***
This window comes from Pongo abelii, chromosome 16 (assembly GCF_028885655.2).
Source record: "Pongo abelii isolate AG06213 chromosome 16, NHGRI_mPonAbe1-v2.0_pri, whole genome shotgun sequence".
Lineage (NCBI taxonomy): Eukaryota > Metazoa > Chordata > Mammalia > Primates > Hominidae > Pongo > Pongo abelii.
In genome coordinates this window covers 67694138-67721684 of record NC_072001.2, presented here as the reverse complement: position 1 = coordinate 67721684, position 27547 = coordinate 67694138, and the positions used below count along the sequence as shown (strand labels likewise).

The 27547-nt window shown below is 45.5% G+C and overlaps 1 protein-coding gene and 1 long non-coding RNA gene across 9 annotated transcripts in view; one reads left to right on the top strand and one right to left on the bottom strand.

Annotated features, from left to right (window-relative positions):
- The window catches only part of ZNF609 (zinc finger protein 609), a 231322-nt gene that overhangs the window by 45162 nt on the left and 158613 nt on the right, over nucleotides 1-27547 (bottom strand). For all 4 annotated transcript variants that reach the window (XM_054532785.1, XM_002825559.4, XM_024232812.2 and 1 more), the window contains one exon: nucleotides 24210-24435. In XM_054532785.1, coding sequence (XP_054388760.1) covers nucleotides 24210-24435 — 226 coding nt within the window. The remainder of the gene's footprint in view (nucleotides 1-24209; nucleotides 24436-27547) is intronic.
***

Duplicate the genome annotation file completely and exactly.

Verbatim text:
This window comes from Pongo abelii, chromosome 16 (assembly GCF_028885655.2).
Source record: "Pongo abelii isolate AG06213 chromosome 16, NHGRI_mPonAbe1-v2.0_pri, whole genome shotgun sequence".
Lineage (NCBI taxonomy): Eukaryota > Metazoa > Chordata > Mammalia > Primates > Hominidae > Pongo > Pongo abelii.
In genome coordinates this window covers 67694138-67721684 of record NC_072001.2, presented here as the reverse complement: position 1 = coordinate 67721684, position 27547 = coordinate 67694138, and the positions used below count along the sequence as shown (strand labels likewise).

The 27547-nt window shown below is 45.5% G+C and overlaps 1 protein-coding gene and 1 long non-coding RNA gene across 9 annotated transcripts in view; one reads left to right on the top strand and one right to left on the bottom strand.

Annotated features, from left to right (window-relative positions):
- The window catches only part of ZNF609 (zinc finger protein 609), a 231322-nt gene that overhangs the window by 45162 nt on the left and 158613 nt on the right, over nucleotides 1-27547 (bottom strand). For all 4 annotated transcript variants that reach the window (XM_054532785.1, XM_002825559.4, XM_024232812.2 and 1 more), the window contains one exon: nucleotides 24210-24435. In XM_054532785.1, coding sequence (XP_054388760.1) covers nucleotides 24210-24435 — 226 coding nt within the window. The remainder of the gene's footprint in view (nucleotides 1-24209; nucleotides 24436-27547) is intronic.